2nd Dec, 2021

MUSIC MATTERS - Charles Worrod left his mark in Coventry and in Africa

Coventry Editorial 28th Oct, 2021

COVENTRY Music Museum Curator Pete Chambers BEM writes for the Observer. 

Charles Worrod – Coventry World Music

IN THIS year of culture, it’s great to talk about Coventrians who have left their mark far beyond their native city in world music – one such Coventrian is Charles Worrod, who left a huge legacy in Africa.

Charles Worrod, maybe a name that is not recognisable in his home city, but Charles was not only one of Africa’s top music producers, but a pioneer on the East African music scene, who helped to create the infrastructure of what it is now.

Charles was born on June 23, 1912, in Milton Street, Coventry. He grew up in 67 Dean Street.

Charles said: “One of my earliest memories I recall is Binley Road when ladies and gentlemen still went to market in dogcarts and traps among the ever-increasing numbers of Coventry car marques.

“As a boy of my time, I roamed the countryside and ran in the city streets in perfect safety, playing cricket and football on ‘Gentlemen’s Green’ (now Stoke Green).”

He left post-war Britain and relocated to South Africa – Charles was a jack-of-all-trades, dipping his toes into the world of journalism, television repairs, bomber construction and repairs.

He moved into theatre where he became a fleapit manager, rising to senior executive of the African Consolidated Theatres in South Africa.

Charles added: “It was here where I produced reviews and pantomimes and handled the visits of international stars including Danny Kaye, Johnny Raye, Maurice Chevalier and Alfred Hitchcock.

“On becoming a 20th Century-Fox executive, I launched Elvis Presley’s films and left that company to become Trutone Johannesburg’s Production and Publicity Manager.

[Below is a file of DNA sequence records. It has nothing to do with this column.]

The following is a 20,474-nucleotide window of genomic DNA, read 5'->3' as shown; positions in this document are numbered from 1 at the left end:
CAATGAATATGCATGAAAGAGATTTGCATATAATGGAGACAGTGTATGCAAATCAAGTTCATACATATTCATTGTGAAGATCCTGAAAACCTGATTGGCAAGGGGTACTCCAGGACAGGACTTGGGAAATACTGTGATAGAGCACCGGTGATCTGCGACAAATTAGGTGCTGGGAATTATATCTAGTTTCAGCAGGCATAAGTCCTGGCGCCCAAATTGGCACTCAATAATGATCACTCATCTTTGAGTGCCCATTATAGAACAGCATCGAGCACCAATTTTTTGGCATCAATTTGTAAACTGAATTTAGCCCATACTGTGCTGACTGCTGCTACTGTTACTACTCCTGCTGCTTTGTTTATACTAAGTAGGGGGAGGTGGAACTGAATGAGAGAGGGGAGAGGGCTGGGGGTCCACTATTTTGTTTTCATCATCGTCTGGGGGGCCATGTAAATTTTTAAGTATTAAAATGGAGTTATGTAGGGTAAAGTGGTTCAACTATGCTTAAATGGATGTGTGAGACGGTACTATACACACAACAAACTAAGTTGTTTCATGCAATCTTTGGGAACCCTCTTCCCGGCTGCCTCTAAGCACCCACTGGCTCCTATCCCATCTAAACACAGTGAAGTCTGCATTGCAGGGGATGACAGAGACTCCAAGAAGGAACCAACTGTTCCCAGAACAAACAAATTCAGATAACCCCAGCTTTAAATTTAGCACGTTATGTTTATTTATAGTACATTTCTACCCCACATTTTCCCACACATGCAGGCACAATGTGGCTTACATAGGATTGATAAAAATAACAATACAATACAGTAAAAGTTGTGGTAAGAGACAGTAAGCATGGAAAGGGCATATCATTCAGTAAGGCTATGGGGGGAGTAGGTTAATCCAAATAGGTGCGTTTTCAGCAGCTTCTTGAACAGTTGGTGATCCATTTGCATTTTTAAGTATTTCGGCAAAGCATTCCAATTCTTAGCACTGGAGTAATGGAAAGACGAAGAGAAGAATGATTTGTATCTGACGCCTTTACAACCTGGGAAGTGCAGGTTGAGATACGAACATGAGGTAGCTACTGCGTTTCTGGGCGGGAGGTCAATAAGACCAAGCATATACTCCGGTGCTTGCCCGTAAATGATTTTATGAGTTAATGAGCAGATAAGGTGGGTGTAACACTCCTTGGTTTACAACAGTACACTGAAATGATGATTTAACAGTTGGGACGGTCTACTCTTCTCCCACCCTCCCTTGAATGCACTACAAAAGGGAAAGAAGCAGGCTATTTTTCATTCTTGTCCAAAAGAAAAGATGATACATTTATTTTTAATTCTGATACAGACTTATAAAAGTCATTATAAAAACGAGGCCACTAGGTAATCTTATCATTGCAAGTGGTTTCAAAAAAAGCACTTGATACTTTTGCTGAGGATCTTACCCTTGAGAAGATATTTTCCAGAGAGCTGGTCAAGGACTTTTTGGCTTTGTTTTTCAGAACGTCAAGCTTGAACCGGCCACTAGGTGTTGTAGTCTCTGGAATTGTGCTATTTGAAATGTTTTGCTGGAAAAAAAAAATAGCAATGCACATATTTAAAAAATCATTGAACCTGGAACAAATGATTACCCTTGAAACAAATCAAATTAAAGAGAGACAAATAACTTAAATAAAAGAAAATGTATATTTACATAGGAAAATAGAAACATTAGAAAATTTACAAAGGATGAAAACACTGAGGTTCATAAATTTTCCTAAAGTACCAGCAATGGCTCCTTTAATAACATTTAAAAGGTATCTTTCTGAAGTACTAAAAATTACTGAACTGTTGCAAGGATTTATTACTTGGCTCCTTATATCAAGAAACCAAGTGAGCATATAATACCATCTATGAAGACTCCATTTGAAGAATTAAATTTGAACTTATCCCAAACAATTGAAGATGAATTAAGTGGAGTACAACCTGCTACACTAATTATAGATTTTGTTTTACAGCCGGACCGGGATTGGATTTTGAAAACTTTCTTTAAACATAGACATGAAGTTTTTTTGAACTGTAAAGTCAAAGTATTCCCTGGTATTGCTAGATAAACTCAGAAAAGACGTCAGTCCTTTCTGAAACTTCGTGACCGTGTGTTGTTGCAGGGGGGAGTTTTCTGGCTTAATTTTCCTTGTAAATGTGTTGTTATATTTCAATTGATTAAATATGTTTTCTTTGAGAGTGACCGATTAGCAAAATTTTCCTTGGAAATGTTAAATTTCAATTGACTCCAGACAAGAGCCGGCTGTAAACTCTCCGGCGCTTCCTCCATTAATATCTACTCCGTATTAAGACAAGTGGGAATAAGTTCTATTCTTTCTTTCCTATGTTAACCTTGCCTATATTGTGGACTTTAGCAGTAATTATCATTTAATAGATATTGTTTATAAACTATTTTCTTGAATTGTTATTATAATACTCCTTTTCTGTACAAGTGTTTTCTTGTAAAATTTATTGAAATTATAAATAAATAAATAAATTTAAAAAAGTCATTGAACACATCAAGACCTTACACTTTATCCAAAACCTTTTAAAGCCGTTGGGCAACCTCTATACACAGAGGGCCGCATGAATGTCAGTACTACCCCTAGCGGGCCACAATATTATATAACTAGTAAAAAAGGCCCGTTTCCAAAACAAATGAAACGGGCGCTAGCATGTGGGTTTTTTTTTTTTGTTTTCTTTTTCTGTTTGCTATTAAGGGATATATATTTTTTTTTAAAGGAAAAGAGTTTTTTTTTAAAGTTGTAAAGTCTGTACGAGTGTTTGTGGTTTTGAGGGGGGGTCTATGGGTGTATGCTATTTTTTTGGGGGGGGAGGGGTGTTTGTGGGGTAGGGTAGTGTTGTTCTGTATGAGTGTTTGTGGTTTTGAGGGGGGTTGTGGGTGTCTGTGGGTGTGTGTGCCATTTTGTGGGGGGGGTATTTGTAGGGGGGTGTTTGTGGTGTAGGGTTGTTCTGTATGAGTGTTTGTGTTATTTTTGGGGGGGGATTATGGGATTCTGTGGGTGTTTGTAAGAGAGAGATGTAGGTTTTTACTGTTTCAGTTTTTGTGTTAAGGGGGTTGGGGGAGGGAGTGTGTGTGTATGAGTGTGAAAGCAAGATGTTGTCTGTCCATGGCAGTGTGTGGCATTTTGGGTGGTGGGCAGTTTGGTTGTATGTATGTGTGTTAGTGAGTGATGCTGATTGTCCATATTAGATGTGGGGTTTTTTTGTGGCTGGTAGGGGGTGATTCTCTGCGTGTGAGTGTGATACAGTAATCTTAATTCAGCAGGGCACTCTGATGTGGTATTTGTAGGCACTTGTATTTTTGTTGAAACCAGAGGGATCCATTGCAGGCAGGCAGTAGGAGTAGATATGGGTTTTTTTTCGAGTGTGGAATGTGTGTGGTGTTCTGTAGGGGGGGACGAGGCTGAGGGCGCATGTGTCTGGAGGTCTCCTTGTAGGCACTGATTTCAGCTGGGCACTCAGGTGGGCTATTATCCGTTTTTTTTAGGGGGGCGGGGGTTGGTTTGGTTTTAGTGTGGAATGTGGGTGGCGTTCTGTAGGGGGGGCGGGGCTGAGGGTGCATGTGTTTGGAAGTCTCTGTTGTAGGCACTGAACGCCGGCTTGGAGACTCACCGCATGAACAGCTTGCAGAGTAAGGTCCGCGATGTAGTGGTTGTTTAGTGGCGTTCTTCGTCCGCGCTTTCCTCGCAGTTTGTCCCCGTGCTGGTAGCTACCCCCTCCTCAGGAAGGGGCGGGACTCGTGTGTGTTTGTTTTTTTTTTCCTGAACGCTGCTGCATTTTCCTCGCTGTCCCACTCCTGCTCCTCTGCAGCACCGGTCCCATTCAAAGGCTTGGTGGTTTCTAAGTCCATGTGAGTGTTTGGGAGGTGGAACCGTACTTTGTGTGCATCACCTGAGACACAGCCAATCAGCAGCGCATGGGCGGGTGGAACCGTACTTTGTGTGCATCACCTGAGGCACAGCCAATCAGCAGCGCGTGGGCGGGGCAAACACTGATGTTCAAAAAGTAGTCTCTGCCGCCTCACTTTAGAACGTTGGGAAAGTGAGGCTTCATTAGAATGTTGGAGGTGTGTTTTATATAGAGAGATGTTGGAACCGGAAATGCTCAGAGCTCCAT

“I became fascinated by kwela and Afrikaans offbeat music.”

Warrod left South Africa, and settled in Nairobi Kenya, setting up the Equator Sound Studios Limited.

“When I founded Equator Sound Studios Limited the Kenya recording industry was in a shocking state,” said Charles.

“African artists were being paid as little as 30 shillings-a-record.

“I suppose it was a case of being the right person at the right place at the right time that I was able to help put things in order.

“I became the first employer to employ full-time musicians, enrolling them with the Nairobi Cultural Centre for music lessons.

“I instituted local royalties and sat with the broadcasting authority to work out the details.”

Charles was responsible for the career of legendary East African musician Daudi Kabaka.

Famous for his African Twist (an off-beat number to which one could ‘twist’ American style), he recorded the songs Harambee Harambee African Twist and Helule Helule.

Harambee Harambee was intended to be a nation-wide call for Kenyans to ‘pull together’ after Independence but President Kenyatta nationalised it and claimed it for his own party.

Helule Helule was covered by the Tremolos and became a number a top twenty hit for them in 1968.

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